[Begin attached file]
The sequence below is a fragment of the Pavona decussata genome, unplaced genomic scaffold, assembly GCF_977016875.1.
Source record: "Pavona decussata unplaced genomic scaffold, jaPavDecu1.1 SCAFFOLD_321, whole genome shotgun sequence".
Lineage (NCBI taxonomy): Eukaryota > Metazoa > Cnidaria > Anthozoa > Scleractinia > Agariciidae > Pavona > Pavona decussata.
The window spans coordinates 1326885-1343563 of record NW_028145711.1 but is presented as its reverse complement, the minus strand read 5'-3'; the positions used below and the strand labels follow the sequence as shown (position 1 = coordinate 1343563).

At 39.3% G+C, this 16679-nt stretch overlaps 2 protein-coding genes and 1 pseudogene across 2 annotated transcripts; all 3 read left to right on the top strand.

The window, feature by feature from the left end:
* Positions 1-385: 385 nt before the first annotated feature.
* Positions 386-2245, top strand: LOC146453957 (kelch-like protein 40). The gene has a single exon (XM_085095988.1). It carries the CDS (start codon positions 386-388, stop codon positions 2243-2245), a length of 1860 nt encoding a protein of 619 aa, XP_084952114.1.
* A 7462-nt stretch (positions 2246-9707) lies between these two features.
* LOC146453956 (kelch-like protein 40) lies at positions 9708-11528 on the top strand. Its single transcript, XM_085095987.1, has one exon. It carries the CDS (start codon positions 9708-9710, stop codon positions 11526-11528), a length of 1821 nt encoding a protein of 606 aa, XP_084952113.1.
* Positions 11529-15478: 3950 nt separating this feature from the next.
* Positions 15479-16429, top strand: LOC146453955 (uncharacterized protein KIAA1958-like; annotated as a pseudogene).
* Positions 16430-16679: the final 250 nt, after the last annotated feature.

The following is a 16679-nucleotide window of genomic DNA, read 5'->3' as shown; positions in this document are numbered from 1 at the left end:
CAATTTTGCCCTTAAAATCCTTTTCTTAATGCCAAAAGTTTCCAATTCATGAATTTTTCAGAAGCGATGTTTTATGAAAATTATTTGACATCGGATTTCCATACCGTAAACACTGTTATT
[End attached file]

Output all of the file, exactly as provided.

The sequence below is a fragment of the Pavona decussata genome, unplaced genomic scaffold, assembly GCF_977016875.1.
Source record: "Pavona decussata unplaced genomic scaffold, jaPavDecu1.1 SCAFFOLD_321, whole genome shotgun sequence".
Lineage (NCBI taxonomy): Eukaryota > Metazoa > Cnidaria > Anthozoa > Scleractinia > Agariciidae > Pavona > Pavona decussata.
The window spans coordinates 1326885-1343563 of record NW_028145711.1 but is presented as its reverse complement, the minus strand read 5'-3'; the positions used below and the strand labels follow the sequence as shown (position 1 = coordinate 1343563).

At 39.3% G+C, this 16679-nt stretch overlaps 2 protein-coding genes and 1 pseudogene across 2 annotated transcripts; all 3 read left to right on the top strand.

The window, feature by feature from the left end:
* Positions 1-385: 385 nt before the first annotated feature.
* Positions 386-2245, top strand: LOC146453957 (kelch-like protein 40). The gene has a single exon (XM_085095988.1). It carries the CDS (start codon positions 386-388, stop codon positions 2243-2245), a length of 1860 nt encoding a protein of 619 aa, XP_084952114.1.
* A 7462-nt stretch (positions 2246-9707) lies between these two features.
* LOC146453956 (kelch-like protein 40) lies at positions 9708-11528 on the top strand. Its single transcript, XM_085095987.1, has one exon. It carries the CDS (start codon positions 9708-9710, stop codon positions 11526-11528), a length of 1821 nt encoding a protein of 606 aa, XP_084952113.1.
* Positions 11529-15478: 3950 nt separating this feature from the next.
* Positions 15479-16429, top strand: LOC146453955 (uncharacterized protein KIAA1958-like; annotated as a pseudogene).
* Positions 16430-16679: the final 250 nt, after the last annotated feature.

The following is a 16679-nucleotide window of genomic DNA, read 5'->3' as shown; positions in this document are numbered from 1 at the left end:
CAATTTTGCCCTTAAAATCCTTTTCTTAATGCCAAAAGTTTCCAATTCATGAATTTTTCAGAAGCGATGTTTTATGAAAATTATTTGACATCGGATTTCCATACCGTAAACACTGTTATT